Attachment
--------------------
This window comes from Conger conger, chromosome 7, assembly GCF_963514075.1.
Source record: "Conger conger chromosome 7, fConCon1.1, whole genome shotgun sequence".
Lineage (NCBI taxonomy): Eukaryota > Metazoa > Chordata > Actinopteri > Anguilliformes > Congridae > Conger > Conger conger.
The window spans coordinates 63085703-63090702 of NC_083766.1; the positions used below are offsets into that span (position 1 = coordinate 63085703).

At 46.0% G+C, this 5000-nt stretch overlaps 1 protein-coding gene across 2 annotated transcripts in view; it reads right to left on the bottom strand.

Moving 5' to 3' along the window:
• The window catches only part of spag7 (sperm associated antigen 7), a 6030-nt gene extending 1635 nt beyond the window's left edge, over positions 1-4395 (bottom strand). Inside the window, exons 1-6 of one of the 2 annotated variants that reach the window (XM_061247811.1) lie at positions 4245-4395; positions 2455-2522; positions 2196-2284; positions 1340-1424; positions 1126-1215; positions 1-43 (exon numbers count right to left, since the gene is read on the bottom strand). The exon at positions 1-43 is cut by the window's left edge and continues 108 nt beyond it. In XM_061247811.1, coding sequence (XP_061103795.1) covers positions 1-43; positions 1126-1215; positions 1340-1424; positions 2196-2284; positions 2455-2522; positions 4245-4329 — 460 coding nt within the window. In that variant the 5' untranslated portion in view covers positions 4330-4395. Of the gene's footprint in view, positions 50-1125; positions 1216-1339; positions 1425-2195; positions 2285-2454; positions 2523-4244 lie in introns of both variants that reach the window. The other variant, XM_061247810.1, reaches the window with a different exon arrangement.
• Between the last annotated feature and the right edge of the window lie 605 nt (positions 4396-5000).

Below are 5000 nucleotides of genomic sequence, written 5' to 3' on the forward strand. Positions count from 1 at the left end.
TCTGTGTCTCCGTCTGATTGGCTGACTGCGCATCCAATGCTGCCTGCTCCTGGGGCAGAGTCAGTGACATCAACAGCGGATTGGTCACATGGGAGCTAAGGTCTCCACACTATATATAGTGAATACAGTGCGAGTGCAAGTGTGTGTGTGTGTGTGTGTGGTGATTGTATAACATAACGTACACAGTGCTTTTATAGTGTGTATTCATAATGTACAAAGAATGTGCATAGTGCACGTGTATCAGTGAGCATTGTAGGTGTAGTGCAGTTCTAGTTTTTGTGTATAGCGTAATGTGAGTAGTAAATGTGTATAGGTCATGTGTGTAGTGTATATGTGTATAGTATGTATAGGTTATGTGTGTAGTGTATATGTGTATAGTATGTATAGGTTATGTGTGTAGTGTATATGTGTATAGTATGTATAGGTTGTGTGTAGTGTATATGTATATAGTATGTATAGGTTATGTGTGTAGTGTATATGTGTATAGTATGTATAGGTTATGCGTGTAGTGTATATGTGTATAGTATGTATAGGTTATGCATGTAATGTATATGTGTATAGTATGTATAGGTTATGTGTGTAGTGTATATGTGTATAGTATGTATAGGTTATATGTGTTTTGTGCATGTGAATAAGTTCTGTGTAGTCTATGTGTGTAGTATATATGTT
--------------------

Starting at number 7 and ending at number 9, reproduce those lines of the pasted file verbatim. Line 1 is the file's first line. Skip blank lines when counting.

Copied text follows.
• The window catches only part of spag7 (sperm associated antigen 7), a 6030-nt gene extending 1635 nt beyond the window's left edge, over positions 1-4395 (bottom strand). Inside the window, exons 1-6 of one of the 2 annotated variants that reach the window (XM_061247811.1) lie at positions 4245-4395; positions 2455-2522; positions 2196-2284; positions 1340-1424; positions 1126-1215; positions 1-43 (exon numbers count right to left, since the gene is read on the bottom strand). The exon at positions 1-43 is cut by the window's left edge and continues 108 nt beyond it. In XM_061247811.1, coding sequence (XP_061103795.1) covers positions 1-43; positions 1126-1215; positions 1340-1424; positions 2196-2284; positions 2455-2522; positions 4245-4329 — 460 coding nt within the window. In that variant the 5' untranslated portion in view covers positions 4330-4395. Of the gene's footprint in view, positions 50-1125; positions 1216-1339; positions 1425-2195; positions 2285-2454; positions 2523-4244 lie in introns of both variants that reach the window. The other variant, XM_061247810.1, reaches the window with a different exon arrangement.
• Between the last annotated feature and the right edge of the window lie 605 nt (positions 4396-5000).

Below are 5000 nucleotides of genomic sequence, written 5' to 3' on the forward strand. Positions count from 1 at the left end.